Tips for Staying Motivated Through Online Classes
Remember when we all thought that we were going to quarantine for two weeks and then get on with the rest of our lives? When we were all convinced that, as privileged Americans, we only had to be marginally aware of COVID-19 like we had been during things like the ebola and swine flu outbreaks?
We were so young. So innocent.
And now, after a year of online or otherwise socially distant classes, it’s no wonder why you may be feeling a bit burnt out. So how can you stay motivated? Even if you’re a senior who has already gotten into college, it’s still crucial for you to stay on top of things and make it through the rest of the year. So grab yourself some coffee, relax your jaw, and read on for some simple ways to help you stay motivated through the rest of the year.
1. Get Your To-Do Lists in Order
During this Zoom limbo we’re living in, you probably found that the days have melted together, and all the assignments you have to do have turned into one large, insurmountable blur. That’s why it is helpful, now more than ever, to create a clear to-do list with specific tasks. Whether your tasks are small and precise or more broad, it’s best to have some sense of organization so that you know what all needs to be done.
You might find it more helpful to write you tasks down on paper, or maybe an app with reminders is better for you. Smartphone apps for productivity are plentiful, each formatted differently to fit different learning and organizational styles.
2. Set S.M.A.R.T. Goals and Celebrate Incremental Successes
Setting clear goals and reward systems are key to success. Attainable goals, tracked progress, and even a little treat as a reward can dramatically improve your student experience and performance.
For this, you can set goals that are S.M.A.R.T.:
The more specific your goal, the easier it will be to know when you have reached it. That way, you can measure your progress along the way and pace yourself so that you reach your goal by the time you want to reach it. Make sure these goals are realistic and attainable, leaving room to rest and maintain your physical and mental health outside of school. Your goals can be ambitious, so long as they are broken down into reasonably attainable parts. Chasing a goal that is too difficult will feel frustrating, and choosing one that is too simple will feel unsatisfying and boring. Complete big goals gradually, step-by-step until completion rather than all at once. This will also give you a clearer idea of how to manage your time and pace yourself so that you don’t end up with too much work right before your deadlines.
And every time you reach a goal, reward yourself with any little pleasure that’ll break up the drudgery. It could be an episode of your favorite show, a special snack you enjoy, or just some extra study breaks.
3. Don’t Let Failure Define Your Focus
Even if you struggle to check off items from your to-do list, you’re not going to get any more productive or motivated by beating yourself up. Do you ever feel ready to start afresh and get a whole bunch of work done after calling yourself names and punishing yourself for not doing your work on time? Absolutely not! No matter how many people chuckle about how this is the “new normal” (you know the tone of voice I’m talking about), things are still very abnormal! Even as schools revert to completely in-person classes, we’ve all lived through some trauma whose effects will last beyond everyone’s vaccination.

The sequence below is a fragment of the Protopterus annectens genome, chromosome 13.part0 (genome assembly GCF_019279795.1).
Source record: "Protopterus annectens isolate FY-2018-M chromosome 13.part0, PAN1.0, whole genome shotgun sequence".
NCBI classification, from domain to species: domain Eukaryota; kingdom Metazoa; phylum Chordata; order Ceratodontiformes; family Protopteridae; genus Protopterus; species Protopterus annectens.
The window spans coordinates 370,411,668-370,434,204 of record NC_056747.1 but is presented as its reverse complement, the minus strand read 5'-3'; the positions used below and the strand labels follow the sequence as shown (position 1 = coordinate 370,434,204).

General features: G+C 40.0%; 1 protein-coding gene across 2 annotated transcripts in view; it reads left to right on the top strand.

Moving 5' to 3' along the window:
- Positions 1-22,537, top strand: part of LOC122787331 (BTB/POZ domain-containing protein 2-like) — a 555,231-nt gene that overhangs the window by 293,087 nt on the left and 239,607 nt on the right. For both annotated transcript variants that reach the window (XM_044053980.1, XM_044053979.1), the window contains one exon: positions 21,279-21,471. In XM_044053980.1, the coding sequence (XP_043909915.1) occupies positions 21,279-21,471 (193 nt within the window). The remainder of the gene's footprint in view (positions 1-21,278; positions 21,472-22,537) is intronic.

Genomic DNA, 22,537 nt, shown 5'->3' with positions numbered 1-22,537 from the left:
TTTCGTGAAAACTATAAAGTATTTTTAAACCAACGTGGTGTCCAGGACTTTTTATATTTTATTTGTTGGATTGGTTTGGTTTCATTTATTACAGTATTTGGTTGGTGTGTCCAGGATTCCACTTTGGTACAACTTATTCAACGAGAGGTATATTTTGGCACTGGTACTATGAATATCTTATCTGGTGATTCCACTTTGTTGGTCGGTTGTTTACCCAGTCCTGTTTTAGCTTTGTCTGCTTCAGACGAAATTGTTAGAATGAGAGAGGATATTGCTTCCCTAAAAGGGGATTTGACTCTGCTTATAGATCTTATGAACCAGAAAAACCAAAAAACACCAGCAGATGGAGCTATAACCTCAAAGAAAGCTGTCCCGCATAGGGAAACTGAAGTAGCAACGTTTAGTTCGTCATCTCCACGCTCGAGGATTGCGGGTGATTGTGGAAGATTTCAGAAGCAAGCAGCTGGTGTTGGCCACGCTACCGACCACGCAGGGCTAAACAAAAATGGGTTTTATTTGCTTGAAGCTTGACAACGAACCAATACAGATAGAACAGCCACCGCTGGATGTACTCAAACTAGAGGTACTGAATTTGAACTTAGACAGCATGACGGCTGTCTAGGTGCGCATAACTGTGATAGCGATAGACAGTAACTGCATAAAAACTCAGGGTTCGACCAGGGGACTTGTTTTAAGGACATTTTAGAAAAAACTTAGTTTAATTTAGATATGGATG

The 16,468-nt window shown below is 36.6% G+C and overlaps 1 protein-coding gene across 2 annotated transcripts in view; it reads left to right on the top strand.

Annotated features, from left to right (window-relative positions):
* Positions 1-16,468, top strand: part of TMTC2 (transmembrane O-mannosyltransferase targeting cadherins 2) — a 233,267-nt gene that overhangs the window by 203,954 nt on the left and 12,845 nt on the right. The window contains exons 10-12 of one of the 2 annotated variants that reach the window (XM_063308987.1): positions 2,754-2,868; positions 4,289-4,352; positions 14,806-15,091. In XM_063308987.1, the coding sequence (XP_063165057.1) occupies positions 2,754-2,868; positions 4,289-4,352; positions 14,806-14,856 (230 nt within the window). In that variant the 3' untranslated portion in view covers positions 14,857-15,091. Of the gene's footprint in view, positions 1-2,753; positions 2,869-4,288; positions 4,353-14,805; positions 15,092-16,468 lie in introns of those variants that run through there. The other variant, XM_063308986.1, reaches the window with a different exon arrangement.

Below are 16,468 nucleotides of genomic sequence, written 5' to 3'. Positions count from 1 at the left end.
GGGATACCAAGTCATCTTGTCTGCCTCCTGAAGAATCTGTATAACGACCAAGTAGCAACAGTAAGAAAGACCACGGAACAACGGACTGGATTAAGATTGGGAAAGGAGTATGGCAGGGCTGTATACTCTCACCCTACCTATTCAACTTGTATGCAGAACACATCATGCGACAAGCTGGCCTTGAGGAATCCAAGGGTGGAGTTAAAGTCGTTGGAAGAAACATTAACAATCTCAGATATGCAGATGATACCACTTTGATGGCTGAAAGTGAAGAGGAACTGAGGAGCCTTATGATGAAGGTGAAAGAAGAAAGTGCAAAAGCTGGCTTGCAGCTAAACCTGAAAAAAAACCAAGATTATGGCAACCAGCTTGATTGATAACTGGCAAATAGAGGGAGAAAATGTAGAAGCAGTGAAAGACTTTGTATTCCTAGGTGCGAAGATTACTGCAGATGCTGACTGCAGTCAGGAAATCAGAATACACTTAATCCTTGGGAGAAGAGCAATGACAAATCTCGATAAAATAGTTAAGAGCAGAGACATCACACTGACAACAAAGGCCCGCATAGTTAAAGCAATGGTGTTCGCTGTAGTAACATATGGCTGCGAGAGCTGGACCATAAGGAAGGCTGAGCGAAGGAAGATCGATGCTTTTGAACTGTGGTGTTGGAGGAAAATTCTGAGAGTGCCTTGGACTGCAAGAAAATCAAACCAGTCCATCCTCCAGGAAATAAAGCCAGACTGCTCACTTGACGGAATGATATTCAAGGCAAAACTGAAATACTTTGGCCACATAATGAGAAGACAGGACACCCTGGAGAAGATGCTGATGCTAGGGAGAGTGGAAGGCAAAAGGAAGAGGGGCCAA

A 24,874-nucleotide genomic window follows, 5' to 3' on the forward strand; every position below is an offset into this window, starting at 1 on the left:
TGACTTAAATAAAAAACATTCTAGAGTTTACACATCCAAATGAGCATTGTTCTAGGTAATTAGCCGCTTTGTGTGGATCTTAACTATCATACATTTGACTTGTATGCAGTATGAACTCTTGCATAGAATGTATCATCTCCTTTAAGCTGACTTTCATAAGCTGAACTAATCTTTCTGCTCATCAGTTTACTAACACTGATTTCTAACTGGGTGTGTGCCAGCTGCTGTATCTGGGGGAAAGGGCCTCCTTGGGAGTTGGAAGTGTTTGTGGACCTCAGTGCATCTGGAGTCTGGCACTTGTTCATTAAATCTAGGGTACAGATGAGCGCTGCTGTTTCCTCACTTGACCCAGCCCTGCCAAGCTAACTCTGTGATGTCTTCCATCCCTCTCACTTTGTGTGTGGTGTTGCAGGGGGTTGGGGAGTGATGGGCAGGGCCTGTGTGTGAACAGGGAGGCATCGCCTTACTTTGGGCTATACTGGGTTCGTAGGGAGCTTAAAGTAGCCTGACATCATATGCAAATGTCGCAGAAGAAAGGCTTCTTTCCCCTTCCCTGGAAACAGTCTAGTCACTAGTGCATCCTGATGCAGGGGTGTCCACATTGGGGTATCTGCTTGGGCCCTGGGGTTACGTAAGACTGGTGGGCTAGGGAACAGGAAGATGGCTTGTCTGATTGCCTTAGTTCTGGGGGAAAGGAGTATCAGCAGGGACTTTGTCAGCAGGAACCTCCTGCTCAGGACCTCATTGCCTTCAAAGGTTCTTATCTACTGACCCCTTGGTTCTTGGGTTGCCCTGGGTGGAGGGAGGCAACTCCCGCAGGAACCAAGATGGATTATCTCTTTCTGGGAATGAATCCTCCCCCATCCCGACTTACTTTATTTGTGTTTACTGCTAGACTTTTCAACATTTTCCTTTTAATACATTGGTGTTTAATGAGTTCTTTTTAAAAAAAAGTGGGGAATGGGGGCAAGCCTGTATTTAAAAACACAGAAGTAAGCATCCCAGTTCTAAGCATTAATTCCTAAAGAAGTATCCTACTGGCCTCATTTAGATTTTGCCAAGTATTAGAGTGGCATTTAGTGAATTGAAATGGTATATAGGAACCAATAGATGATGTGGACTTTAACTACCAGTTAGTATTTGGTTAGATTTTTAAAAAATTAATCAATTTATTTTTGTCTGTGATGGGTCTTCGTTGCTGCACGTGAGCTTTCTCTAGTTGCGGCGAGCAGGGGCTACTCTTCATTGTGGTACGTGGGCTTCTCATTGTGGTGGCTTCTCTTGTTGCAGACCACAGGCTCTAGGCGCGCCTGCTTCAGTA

Have some compassion for yourself if you fall short on your goals. That doesn’t mean you have to surrender entirely to failure, but if you acknowledge the physical and mental barriers to your achievement, you will be less likely to convince yourself to create even more emotional hurdles.
Don’t punish yourself into getting work done; instead, try to become what some people call a “nurturing disciplinarian” for yourself. This mindset will allow you to understand, without judgment, the reasons you might not be meeting your goals while also nudging yourself to keep trying. You don’t have to be a total optimist, nor do you have to be your own worst enemy. Even if things are difficult, you can still acknowledge the funk you’re in while gently moving yourself forward.
4. Create a Routine
The most effective way to stay productive is to build a routine that makes productivity a habit. While you may have a rocky start at first, practicing a consistent schedule will train your brain to catch onto the rhythm. Prescribe certain times of the day for different activities, making sure to block out a time for when you are doing school work and nothing else. You won’t catch on naturally; our brains choose the path of least resistance, and so the uncomfortable, boring period in which you should be doing work might be the last thing you want to put yourself though. That said, the more you practice it, the more your habits will start to shift. Eventually, the period of time in which you’re supposed to work will end up being just that: a time for you to work.
5. Get Support
Though many of us are still socially distant, we are not alone. In fact, the middle of the semester is probably when most people are feeling fatigued. If you’re struggling to fulfill your tasks, or if you’re feeling overwhelmed by both personal and academic stressors, there is so much value in asking for help. Find a buddy with whom you can keep each other accountable, speak to a counselor to sort out your emotions, and let your teachers be aware of how hard you’re trying to stay motivated. You’d be surprised by how many friends can relate to you and how many teachers will understand and cater to your needs.
As you finish out the school year, always remember that there are steps you can take to make motivation come a little more easily to you. Keep working hard knowing that a brighter future is ahead of you!